Obama publishes 'torture' memos
The memos may justify CIA techniques used at sites like Guantanamo Bay
The US has published four secret memos detailing legal justification for the Bush-era CIA interrogation programme.
Critics of the programme say the methods used amounted to torture.
President Barack Obama has also issued a statement guaranteeing that no CIA employees will be prosecuted for their role in the interrogation programme.
Some in the CIA wanted parts of the memos to be blacked out, fearing full disclosure could trigger lawsuits against agents, reports suggest.
The release of the memos stems from a request by civil rights group the American Civil Liberties Union (ACLU).
Three of the documents were written in May 2005 by the then acting head of the Justice Department's Office of Legal Counsel (OLC), Stephen Bradbury.
They gave legal support for the combined use of various coercive techniques, and concluded that the CIA's methods were not "cruel, inhuman or degrading" under international law.
Those who carried out their duties relying in good faith upon legal advice from the Department of Justice... will not be subject to prosecution
US President Barack Obama
The fourth document, dating from 1 August 2002, was written by OLC lawyer John Yoo and signed by his colleague Jay Bybee.
It contained legal authorisation for a list of specific harsh interrogation techniques, including pushing detainees against a wall, facial slaps, cramped confinement, stress positions and sleep deprivation.
The memo also authorises the use of "waterboarding", or simulated drowning, and the placing of a detainee into a confined space with an insect.
Announcing the publication of the memos, Mr Obama said: "I believe that exceptional circumstances surround these memos and require their release.
"Withholding these memos would only serve to deny facts that have been in the public domain for some time," he explained.
But he also gave an assurance that "those who carried out their duties relying in good faith upon legal advice from the Department of Justice... will not be subject to prosecution."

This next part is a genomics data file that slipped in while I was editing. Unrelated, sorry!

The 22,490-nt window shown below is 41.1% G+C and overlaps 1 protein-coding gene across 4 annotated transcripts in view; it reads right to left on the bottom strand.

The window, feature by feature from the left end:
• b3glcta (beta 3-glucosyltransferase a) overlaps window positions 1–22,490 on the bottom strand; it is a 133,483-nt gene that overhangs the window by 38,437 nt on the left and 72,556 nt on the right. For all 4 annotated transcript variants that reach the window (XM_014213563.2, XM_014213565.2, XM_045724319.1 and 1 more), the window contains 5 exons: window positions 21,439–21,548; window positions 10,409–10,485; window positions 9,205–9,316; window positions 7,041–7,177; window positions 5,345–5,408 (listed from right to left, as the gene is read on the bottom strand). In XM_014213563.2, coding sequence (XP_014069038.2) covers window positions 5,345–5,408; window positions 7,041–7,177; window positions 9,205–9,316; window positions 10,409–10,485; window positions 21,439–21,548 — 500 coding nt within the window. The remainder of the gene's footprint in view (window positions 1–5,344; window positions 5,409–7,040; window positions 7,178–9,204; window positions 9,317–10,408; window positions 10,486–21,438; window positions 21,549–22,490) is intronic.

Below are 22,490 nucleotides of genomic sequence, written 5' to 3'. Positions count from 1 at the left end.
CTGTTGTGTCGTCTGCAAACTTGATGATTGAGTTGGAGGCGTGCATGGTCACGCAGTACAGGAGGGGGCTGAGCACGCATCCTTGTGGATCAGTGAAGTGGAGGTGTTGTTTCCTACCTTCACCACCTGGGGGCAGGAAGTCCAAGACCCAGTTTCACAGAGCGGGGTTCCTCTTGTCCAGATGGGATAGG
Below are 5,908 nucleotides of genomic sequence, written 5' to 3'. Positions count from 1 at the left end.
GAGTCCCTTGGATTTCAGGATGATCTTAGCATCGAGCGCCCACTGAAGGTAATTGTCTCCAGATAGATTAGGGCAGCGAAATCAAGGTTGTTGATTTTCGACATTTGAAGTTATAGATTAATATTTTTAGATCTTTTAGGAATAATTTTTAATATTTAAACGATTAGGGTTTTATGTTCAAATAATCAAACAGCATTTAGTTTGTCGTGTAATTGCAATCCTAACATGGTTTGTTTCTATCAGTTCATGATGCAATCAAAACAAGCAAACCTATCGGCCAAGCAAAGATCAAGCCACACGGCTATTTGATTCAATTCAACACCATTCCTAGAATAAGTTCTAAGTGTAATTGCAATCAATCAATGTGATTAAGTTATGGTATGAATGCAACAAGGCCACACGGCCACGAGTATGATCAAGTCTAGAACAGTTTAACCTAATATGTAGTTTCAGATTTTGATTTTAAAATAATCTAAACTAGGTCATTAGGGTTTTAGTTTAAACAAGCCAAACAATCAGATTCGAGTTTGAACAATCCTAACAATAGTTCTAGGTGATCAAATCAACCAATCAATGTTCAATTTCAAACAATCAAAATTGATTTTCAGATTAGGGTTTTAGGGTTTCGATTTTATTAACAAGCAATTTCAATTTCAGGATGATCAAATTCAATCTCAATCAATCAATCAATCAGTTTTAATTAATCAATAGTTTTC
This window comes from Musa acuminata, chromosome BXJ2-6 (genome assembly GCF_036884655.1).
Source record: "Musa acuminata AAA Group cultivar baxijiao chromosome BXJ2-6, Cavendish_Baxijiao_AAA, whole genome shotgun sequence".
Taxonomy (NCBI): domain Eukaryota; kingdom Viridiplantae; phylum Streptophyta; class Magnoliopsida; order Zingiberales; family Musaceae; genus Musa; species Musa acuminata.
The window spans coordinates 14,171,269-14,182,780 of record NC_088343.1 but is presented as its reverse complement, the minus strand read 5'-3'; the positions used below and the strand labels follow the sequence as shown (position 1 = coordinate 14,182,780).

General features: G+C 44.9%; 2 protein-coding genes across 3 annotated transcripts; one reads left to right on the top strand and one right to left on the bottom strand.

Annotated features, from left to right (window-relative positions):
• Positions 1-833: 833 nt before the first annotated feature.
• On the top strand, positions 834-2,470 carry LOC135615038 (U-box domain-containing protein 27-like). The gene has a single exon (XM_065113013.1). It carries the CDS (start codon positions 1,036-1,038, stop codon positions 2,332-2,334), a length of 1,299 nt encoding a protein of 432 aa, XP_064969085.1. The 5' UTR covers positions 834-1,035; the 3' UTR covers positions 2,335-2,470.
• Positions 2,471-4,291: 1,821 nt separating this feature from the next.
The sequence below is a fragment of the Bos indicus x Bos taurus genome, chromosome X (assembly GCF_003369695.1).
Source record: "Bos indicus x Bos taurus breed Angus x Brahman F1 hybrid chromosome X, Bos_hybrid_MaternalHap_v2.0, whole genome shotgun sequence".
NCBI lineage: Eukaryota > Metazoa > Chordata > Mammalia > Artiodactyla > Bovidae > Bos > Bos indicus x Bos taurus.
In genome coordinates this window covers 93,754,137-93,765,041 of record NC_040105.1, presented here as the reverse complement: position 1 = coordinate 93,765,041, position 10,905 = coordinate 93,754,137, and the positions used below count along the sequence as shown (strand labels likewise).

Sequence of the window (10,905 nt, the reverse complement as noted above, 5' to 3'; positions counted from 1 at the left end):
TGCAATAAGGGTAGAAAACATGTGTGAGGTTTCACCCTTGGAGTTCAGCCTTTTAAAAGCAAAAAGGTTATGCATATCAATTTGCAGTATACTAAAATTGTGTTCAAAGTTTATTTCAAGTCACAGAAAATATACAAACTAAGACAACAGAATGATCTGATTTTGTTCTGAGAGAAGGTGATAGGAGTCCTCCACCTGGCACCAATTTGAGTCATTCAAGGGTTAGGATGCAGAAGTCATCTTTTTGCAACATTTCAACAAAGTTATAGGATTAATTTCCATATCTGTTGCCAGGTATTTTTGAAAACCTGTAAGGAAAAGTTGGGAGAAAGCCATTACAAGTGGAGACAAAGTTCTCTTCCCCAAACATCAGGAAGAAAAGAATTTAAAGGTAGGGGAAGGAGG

The memos show for the first time the extent and the substance of the Bush administration's assurances to its intelligence operatives that what they were doing was not torture, and not against the law, says the BBC's Adam Brookes in Washington.
Critics of the Bush administration's interrogation programme say the memos provide evidence that many of the methods amount to torture under US and international law.
There was a rift within the Obama administration about whether the documents should be made available to the public in full or should be partially redacted.
Attorney General Eric Holder and White House Counsel Greg Craig were vocal supporters of full publication of the memos, according to reports.
But CIA chief Leon Panetta and deputy director John Brennan called for portions of the memos to be blacked out, or redacted, the New York Times reported.
The intelligence officials were concerned that full disclosure would set a precedent for future exposure of the agency's sources and methods, and would threaten America's relationship with allied intelligence services.
But civil liberties campaigners said anything short of full publication would undermine President Obama's attempts to paint himself as more transparent than his predecessor.
During his first week in office, President Obama issued an executive order officially outlawing the use of harsh interrogation techniques by the CIA, and forcing the agency to adhere to standards laid out in the US Army Field Manual.